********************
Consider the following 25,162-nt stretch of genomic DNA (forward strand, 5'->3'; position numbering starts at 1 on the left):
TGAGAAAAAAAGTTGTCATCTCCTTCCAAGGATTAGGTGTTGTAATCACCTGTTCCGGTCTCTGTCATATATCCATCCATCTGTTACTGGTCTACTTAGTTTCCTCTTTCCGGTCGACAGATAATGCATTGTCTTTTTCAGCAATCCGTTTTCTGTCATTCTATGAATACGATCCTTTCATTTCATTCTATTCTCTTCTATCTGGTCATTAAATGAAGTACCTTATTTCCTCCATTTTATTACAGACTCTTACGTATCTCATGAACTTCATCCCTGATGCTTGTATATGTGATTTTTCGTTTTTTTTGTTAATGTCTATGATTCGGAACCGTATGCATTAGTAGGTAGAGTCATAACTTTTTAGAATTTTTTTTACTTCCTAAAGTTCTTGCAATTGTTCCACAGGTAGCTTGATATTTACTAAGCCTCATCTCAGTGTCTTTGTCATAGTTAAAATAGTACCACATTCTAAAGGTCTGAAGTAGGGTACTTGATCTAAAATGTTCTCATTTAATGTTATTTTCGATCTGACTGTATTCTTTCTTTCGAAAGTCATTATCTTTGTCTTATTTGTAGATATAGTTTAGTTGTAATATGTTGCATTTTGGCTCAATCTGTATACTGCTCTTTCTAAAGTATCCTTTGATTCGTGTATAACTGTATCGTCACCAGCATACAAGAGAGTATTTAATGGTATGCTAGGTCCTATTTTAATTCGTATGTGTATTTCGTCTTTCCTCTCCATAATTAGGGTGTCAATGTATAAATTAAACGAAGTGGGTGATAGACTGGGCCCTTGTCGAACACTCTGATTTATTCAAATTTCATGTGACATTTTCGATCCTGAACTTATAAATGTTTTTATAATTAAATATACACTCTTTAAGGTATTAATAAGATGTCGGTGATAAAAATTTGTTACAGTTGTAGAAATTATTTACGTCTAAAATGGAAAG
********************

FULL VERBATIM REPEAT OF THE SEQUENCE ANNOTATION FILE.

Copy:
Consider the following 25,162-nt stretch of genomic DNA (forward strand, 5'->3'; position numbering starts at 1 on the left):
TGAGAAAAAAAGTTGTCATCTCCTTCCAAGGATTAGGTGTTGTAATCACCTGTTCCGGTCTCTGTCATATATCCATCCATCTGTTACTGGTCTACTTAGTTTCCTCTTTCCGGTCGACAGATAATGCATTGTCTTTTTCAGCAATCCGTTTTCTGTCATTCTATGAATACGATCCTTTCATTTCATTCTATTCTCTTCTATCTGGTCATTAAATGAAGTACCTTATTTCCTCCATTTTATTACAGACTCTTACGTATCTCATGAACTTCATCCCTGATGCTTGTATATGTGATTTTTCGTTTTTTTTGTTAATGTCTATGATTCGGAACCGTATGCATTAGTAGGTAGAGTCATAACTTTTTAGAATTTTTTTTACTTCCTAAAGTTCTTGCAATTGTTCCACAGGTAGCTTGATATTTACTAAGCCTCATCTCAGTGTCTTTGTCATAGTTAAAATAGTACCACATTCTAAAGGTCTGAAGTAGGGTACTTGATCTAAAATGTTCTCATTTAATGTTATTTTCGATCTGACTGTATTCTTTCTTTCGAAAGTCATTATCTTTGTCTTATTTGTAGATATAGTTTAGTTGTAATATGTTGCATTTTGGCTCAATCTGTATACTGCTCTTTCTAAAGTATCCTTTGATTCGTGTATAACTGTATCGTCACCAGCATACAAGAGAGTATTTAATGGTATGCTAGGTCCTATTTTAATTCGTATGTGTATTTCGTCTTTCCTCTCCATAATTAGGGTGTCAATGTATAAATTAAACGAAGTGGGTGATAGACTGGGCCCTTGTCGAACACTCTGATTTATTCAAATTTCATGTGACATTTTCGATCCTGAACTTATAAATGTTTTTATAATTAAATATACACTCTTTAAGGTATTAATAAGATGTCGGTGATAAAAATTTGTTACAGTTGTAGAAATTATTTACGTCTAAAATGGAAAG